No bones about it, we’re a pet crazy country.
Need proof? According to the American Pet Products Association’s most recent survey, 62 percent of American households own a pet. And, if the rise in pet-friendly hotels, restaurants, theme-parks and tourist attractions is any measure, many of those pets get to tag along when their owners head out on the road.
When those trips involve airports, though, things can get rough long before the flight leaves the ground. That’s because while every airport has plenty of well-marked restrooms for people, not every airport offers areas for pets to find relief.
Those that do can really make a difference, says Kathy McCabe, publisher of an online travel newsletter. “I have an 11-year old wire fox terrier and know that travel can make many dogs nervous and anxious,” she said. “When they feel this way, they sometimes need to ‘go’ more often than usual. So it’s nice to be able to give a dog a break before getting on board the plane.”
To that end, airports in Phoenix, Austin, Salt Lake City and a number of other cities have had easy-to-find pet relief areas for years. However, in many other airports, travelers have had difficulty sniffing out appropriate or accessible places for their pooches to go.
But now, thanks to a new Department of Transportation regulation designed with service animals in mind, all travelers are finding it easier than ever to take their pets along for the ride.
The letter of the law
In May 2008, the Transportation Department gave airlines a year to comply with new rules requiring accessible relief areas, and escorts to those relief areas, for passengers traveling with service animals at each airport a carrier serves. DOT didn’t say how to make this happen, but James Briggs, vice-president for legal affairs at the airport membership organization ACI-NA, says airlines were instructed to buddy up with airports in each city to work things out.
In general, it seems they have. New — and newly improved — pet-relief areas have been popping up at airports all over the country. In part, these pet-relief parks are part of a trend to improve customer service. But the amenity also helps airlines and airports comply with the new rules.
Last June, for example, Philadelphia International Airport unveiled seven relief stations on the departures road and outside baggage claim. Described as a new service for all passengers with pets in tow, press releases also noted that the “pet ports” were recommended by the airport’s American’s with Disabilities Act Review Committee.
Additionally, Boston Logan International, Oakland International and Tucson International have recently opened brand new pet-relief areas.
Traveler Jenny Wedge says that while the new pet-relief area at John Wayne Airport in Orange County is small, “it does the trick and is ironically the same area where we used to have some planters where animals would relieve themselves anyway. Now we have an area clearly meant for animals that has a nice white picket fence, a fire hydrant and Astroturf.”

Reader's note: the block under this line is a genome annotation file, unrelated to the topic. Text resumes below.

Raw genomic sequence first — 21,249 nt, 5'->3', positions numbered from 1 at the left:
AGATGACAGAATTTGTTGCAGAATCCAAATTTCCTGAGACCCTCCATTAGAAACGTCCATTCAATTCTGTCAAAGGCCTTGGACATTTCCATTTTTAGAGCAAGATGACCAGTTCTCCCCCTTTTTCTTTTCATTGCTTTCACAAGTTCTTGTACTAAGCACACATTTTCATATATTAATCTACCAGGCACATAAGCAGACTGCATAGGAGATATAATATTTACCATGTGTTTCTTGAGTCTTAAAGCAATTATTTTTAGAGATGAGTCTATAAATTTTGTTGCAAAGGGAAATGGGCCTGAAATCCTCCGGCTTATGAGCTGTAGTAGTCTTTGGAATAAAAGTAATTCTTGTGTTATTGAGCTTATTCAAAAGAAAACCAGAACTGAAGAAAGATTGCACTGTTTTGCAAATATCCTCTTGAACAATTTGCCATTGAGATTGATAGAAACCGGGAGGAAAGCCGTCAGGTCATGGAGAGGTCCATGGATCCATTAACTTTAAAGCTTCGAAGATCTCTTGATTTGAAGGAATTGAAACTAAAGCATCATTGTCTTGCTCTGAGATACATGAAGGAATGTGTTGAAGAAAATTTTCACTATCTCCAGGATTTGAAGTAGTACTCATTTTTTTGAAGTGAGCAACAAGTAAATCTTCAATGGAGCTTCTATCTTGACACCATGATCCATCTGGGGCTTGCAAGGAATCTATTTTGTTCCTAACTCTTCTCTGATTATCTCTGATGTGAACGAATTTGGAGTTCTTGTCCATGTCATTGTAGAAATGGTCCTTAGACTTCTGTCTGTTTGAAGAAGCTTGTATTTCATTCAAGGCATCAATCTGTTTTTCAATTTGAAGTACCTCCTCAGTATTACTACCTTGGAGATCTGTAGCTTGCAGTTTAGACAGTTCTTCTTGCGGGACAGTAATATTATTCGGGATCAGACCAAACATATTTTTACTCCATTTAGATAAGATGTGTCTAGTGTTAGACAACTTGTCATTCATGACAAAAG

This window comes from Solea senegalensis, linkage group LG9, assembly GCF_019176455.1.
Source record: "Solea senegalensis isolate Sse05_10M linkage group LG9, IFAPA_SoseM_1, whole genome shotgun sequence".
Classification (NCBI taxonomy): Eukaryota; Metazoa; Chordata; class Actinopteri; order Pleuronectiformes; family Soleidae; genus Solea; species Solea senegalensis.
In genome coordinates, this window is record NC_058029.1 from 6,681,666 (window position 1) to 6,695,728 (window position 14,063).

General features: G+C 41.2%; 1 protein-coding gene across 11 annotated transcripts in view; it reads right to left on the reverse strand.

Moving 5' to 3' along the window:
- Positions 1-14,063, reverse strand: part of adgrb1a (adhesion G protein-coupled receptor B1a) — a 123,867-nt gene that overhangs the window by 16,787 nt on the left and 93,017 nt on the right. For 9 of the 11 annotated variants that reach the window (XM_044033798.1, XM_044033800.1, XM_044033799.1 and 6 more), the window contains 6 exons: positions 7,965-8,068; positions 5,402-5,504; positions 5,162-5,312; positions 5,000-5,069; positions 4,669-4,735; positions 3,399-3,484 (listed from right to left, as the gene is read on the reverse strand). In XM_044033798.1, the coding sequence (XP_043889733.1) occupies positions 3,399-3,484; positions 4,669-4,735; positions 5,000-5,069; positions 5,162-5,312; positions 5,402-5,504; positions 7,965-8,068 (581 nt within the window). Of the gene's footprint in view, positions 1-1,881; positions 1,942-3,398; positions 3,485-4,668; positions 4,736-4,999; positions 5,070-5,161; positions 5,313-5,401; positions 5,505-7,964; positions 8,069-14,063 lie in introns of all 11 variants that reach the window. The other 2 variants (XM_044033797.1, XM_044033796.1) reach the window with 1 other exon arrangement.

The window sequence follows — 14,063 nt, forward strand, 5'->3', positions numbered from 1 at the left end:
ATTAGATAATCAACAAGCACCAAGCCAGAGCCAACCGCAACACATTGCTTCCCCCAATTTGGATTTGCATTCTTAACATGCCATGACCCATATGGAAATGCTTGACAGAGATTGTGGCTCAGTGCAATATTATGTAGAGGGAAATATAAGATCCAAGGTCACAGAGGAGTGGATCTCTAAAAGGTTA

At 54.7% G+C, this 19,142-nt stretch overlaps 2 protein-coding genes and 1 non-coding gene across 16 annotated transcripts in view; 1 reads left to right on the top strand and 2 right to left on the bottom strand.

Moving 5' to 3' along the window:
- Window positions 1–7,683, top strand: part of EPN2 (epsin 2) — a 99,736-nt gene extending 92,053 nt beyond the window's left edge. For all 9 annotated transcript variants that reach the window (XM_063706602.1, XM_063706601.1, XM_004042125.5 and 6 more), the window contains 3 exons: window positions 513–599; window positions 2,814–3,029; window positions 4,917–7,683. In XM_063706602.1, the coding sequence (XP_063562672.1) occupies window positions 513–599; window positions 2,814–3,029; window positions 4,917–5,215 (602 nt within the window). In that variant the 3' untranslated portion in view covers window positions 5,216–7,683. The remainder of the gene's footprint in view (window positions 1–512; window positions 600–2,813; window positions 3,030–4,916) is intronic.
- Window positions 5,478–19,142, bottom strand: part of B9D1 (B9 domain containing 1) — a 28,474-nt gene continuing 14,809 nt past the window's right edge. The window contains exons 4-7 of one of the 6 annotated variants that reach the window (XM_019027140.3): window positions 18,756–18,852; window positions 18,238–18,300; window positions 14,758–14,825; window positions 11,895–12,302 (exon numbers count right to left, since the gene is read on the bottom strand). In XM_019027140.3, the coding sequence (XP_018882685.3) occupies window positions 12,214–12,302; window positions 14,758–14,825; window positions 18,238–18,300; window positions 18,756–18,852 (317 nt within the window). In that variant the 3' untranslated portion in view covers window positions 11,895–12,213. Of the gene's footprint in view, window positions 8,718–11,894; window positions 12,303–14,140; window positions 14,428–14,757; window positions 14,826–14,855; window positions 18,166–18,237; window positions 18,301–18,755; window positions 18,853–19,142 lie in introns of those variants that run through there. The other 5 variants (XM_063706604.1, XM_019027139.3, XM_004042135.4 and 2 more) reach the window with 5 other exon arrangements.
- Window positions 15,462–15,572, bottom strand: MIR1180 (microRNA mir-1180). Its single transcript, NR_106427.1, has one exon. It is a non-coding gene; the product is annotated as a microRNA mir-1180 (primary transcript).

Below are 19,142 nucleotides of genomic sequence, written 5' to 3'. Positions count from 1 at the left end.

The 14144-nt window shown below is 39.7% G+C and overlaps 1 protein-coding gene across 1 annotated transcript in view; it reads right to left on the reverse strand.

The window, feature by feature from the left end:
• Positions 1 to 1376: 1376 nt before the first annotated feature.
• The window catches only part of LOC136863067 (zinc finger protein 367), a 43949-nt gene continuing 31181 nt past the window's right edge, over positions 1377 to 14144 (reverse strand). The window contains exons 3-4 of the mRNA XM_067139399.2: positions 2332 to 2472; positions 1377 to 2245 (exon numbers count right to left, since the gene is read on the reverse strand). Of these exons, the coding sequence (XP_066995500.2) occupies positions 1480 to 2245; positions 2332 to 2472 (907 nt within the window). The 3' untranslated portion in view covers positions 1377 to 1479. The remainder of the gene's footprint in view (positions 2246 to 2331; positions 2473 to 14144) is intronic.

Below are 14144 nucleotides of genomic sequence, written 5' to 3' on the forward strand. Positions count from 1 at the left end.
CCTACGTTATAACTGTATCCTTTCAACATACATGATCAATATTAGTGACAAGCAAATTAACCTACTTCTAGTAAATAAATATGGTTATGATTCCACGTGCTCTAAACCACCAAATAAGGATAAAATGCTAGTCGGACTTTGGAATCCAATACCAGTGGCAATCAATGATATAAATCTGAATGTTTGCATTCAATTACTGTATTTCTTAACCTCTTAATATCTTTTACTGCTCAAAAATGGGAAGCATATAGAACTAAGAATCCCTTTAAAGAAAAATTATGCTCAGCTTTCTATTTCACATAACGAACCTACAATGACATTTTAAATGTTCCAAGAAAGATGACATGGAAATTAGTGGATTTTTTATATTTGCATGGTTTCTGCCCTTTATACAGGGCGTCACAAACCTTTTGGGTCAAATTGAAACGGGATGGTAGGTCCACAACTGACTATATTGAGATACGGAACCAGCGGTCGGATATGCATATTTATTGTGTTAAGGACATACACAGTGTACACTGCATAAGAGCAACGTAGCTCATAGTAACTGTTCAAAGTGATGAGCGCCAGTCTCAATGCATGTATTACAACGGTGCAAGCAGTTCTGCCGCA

McCarran International in Las Vegas, which already had three relief areas, recently spent about $5,000 improving those spaces, adding chain-link fences, pea gravel and dog waste bag dispensers.
Miami International spent about $40,000 to build two pet parks, each with a bench for people and a fire hydrant for pets. (When the north terminal is complete, a third relief area will built.)
El Paso International recently opened its pet-relief area, which was built with recyclable materials salvaged from prior terminal projects.
Relief areas at Minneapolis-St. Paul International have not changed. However, the airport has “formalized arrangements with the airlines and with the Travelers Assistance program managers to ensure that disabled travelers who need access to those areas receive an escort to and from the pet-relief facility,” said Patrick Hogan, director of public affairs and marketing.
Relief landside and airside
Nearly every airport pet-relief area is located curbside, outside the secure areas. In response to the new law, though, some airports created, or are working on creating, relief areas on the secure side of the airport, eliminating the need to escort travelers with service animals back through security and providing convenient relief areas for travelers with short connection times.
Seattle-Tacoma International, Salt Lake City International and Fresno Yosemite International have already created post-security pet relief areas, although only people with service animals can access those areas in Salt Lake City.
And Detroit Metropolitan Airport is working with Delta to create a post-security relief area in the McNamara Terminal. “Our thinking,” says the Scott Wintner, a public affairs specialist, “is that since that terminal is Delta’s second-largest hub facility, and since a majority of customers using that terminal are connecting, it makes sense to have the relief area airside.”
While Delta and the Detroit Metro work that out, other airlines are working with airports nationwide to make sure pet-relief areas are open for pets do to their business.
An American Airlines spokesperson said that company is confident it is in compliance at all U.S. airports.
A Southwest Airlines spokesperson says their local “station leaders” are working airport-by-airport to ensure there are pet-relief areas where they serve.
And at Alaska Airlines, customer advocacy director Ray Prentice conducted a survey of every airport the airline serves and put together a detailed chart noting the location of each pet-relief area.
What a relief!
Harriet Baskas writes msnbc.com's popular weekly column, The Well-Mannered Traveler. She is the author of the , a contributor to National Public Radio and a columnist for USATODAY.com.